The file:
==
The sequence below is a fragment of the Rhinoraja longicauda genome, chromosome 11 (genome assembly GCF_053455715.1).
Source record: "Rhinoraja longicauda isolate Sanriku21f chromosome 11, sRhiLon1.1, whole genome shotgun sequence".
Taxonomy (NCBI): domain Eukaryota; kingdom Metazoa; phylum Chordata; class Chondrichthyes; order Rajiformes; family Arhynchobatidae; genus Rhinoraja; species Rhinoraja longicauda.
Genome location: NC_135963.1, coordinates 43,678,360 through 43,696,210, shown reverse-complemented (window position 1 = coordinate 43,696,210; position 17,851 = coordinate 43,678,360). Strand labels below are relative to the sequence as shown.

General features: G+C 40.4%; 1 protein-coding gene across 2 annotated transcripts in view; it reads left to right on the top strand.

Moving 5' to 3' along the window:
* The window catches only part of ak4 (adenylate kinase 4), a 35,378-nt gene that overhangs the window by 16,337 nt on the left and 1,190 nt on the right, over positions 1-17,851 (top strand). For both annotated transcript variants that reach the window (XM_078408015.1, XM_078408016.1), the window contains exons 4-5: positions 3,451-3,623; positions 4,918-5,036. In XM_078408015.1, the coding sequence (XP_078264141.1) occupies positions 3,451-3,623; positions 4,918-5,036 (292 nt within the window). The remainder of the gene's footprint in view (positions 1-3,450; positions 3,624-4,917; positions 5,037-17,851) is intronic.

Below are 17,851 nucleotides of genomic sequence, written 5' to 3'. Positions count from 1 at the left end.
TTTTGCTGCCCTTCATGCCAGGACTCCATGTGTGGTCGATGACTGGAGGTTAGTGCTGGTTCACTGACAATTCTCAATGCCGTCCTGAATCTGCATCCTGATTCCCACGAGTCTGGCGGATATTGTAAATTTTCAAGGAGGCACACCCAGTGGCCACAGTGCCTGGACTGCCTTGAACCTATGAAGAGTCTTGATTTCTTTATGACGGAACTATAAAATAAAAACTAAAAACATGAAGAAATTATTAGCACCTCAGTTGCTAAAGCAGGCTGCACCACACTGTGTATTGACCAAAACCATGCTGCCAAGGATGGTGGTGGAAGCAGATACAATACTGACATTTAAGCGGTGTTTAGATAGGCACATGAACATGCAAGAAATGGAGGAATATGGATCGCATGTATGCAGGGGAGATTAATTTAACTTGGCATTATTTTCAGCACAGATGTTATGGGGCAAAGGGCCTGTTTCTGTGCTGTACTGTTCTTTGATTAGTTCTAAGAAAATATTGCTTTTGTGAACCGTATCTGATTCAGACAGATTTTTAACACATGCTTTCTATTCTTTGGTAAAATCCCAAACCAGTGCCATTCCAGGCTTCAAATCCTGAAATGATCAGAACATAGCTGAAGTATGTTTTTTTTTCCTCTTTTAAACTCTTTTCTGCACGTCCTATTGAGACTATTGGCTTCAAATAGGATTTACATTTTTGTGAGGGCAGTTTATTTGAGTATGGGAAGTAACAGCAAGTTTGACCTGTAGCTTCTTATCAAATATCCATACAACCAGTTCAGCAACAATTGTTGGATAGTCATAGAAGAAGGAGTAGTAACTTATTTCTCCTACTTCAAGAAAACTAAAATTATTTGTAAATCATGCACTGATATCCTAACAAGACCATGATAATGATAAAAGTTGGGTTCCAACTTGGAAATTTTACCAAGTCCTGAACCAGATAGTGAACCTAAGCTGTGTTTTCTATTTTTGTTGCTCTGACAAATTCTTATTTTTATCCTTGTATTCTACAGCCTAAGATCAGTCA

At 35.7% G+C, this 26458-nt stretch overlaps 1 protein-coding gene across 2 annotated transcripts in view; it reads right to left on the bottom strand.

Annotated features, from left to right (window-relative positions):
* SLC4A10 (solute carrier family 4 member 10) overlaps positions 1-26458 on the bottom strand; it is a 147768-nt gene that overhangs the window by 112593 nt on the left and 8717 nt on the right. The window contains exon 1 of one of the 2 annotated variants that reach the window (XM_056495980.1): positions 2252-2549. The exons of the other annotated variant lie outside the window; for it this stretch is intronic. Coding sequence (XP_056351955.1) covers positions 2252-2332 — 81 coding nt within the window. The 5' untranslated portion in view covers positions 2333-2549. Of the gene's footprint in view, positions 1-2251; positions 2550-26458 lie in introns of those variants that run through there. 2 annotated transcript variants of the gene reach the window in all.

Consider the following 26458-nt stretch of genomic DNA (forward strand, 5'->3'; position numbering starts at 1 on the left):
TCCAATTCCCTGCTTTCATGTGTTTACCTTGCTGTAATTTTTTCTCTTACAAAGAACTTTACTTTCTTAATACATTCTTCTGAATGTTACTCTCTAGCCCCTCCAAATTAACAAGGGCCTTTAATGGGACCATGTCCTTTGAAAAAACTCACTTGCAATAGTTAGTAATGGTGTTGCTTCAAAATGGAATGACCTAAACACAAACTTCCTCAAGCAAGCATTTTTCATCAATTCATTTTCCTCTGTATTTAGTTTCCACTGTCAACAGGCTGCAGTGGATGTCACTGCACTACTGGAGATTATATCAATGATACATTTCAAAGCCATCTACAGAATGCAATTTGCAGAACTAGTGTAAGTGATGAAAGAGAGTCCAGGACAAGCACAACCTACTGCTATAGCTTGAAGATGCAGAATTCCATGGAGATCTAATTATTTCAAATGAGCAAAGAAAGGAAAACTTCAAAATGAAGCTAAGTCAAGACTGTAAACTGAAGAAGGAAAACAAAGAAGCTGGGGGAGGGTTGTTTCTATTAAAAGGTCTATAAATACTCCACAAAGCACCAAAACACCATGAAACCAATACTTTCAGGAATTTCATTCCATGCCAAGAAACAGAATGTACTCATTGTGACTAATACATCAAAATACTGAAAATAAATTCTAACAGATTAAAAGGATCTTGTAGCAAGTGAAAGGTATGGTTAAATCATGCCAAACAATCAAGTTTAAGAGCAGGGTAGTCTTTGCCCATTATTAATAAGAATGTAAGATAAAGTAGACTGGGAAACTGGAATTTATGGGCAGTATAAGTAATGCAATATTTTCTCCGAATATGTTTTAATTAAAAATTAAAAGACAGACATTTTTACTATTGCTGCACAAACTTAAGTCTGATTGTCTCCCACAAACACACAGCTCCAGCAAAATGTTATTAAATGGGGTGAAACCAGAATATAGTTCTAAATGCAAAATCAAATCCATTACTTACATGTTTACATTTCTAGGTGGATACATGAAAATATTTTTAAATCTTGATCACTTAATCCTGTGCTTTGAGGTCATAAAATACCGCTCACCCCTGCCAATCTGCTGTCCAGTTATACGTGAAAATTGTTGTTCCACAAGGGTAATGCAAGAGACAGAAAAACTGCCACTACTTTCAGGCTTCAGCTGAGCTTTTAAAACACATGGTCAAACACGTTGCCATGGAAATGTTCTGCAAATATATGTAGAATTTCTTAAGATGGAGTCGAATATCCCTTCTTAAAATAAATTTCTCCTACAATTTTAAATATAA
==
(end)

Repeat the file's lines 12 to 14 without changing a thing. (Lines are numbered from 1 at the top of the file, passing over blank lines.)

* SLC4A10 (solute carrier family 4 member 10) overlaps positions 1-26458 on the bottom strand; it is a 147768-nt gene that overhangs the window by 112593 nt on the left and 8717 nt on the right. The window contains exon 1 of one of the 2 annotated variants that reach the window (XM_056495980.1): positions 2252-2549. The exons of the other annotated variant lie outside the window; for it this stretch is intronic. Coding sequence (XP_056351955.1) covers positions 2252-2332 — 81 coding nt within the window. The 5' untranslated portion in view covers positions 2333-2549. Of the gene's footprint in view, positions 1-2251; positions 2550-26458 lie in introns of those variants that run through there. 2 annotated transcript variants of the gene reach the window in all.

Consider the following 26458-nt stretch of genomic DNA (forward strand, 5'->3'; position numbering starts at 1 on the left):
TCCAATTCCCTGCTTTCATGTGTTTACCTTGCTGTAATTTTTTCTCTTACAAAGAACTTTACTTTCTTAATACATTCTTCTGAATGTTACTCTCTAGCCCCTCCAAATTAACAAGGGCCTTTAATGGGACCATGTCCTTTGAAAAAACTCACTTGCAATAGTTAGTAATGGTGTTGCTTCAAAATGGAATGACCTAAACACAAACTTCCTCAAGCAAGCATTTTTCATCAATTCATTTTCCTCTGTATTTAGTTTCCACTGTCAACAGGCTGCAGTGGATGTCACTGCACTACTGGAGATTATATCAATGATACATTTCAAAGCCATCTACAGAATGCAATTTGCAGAACTAGTGTAAGTGATGAAAGAGAGTCCAGGACAAGCACAACCTACTGCTATAGCTTGAAGATGCAGAATTCCATGGAGATCTAATTATTTCAAATGAGCAAAGAAAGGAAAACTTCAAAATGAAGCTAAGTCAAGACTGTAAACTGAAGAAGGAAAACAAAGAAGCTGGGGGAGGGTTGTTTCTATTAAAAGGTCTATAAATACTCCACAAAGCACCAAAACACCATGAAACCAATACTTTCAGGAATTTCATTCCATGCCAAGAAACAGAATGTACTCATTGTGACTAATACATCAAAATACTGAAAATAAATTCTAACAGATTAAAAGGATCTTGTAGCAAGTGAAAGGTATGGTTAAATCATGCCAAACAATCAAGTTTAAGAGCAGGGTAGTCTTTGCCCATTATTAATAAGAATGTAAGATAAAGTAGACTGGGAAACTGGAATTTATGGGCAGTATAAGTAATGCAATATTTTCTCCGAATATGTTTTAATTAAAAATTAAAAGACAGACATTTTTACTATTGCTGCACAAACTTAAGTCTGATTGTCTCCCACAAACACACAGCTCCAGCAAAATGTTATTAAATGGGGTGAAACCAGAATATAGTTCTAAATGCAAAATCAAATCCATTACTTACATGTTTACATTTCTAGGTGGATACATGAAAATATTTTTAAATCTTGATCACTTAATCCTGTGCTTTGAGGTCATAAAATACCGCTCACCCCTGCCAATCTGCTGTCCAGTTATACGTGAAAATTGTTGTTCCACAAGGGTAATGCAAGAGACAGAAAAACTGCCACTACTTTCAGGCTTCAGCTGAGCTTTTAAAACACATGGTCAAACACGTTGCCATGGAAATGTTCTGCAAATATATGTAGAATTTCTTAAGATGGAGTCGAATATCCCTTCTTAAAATAAATTTCTCCTACAATTTTAAATATAA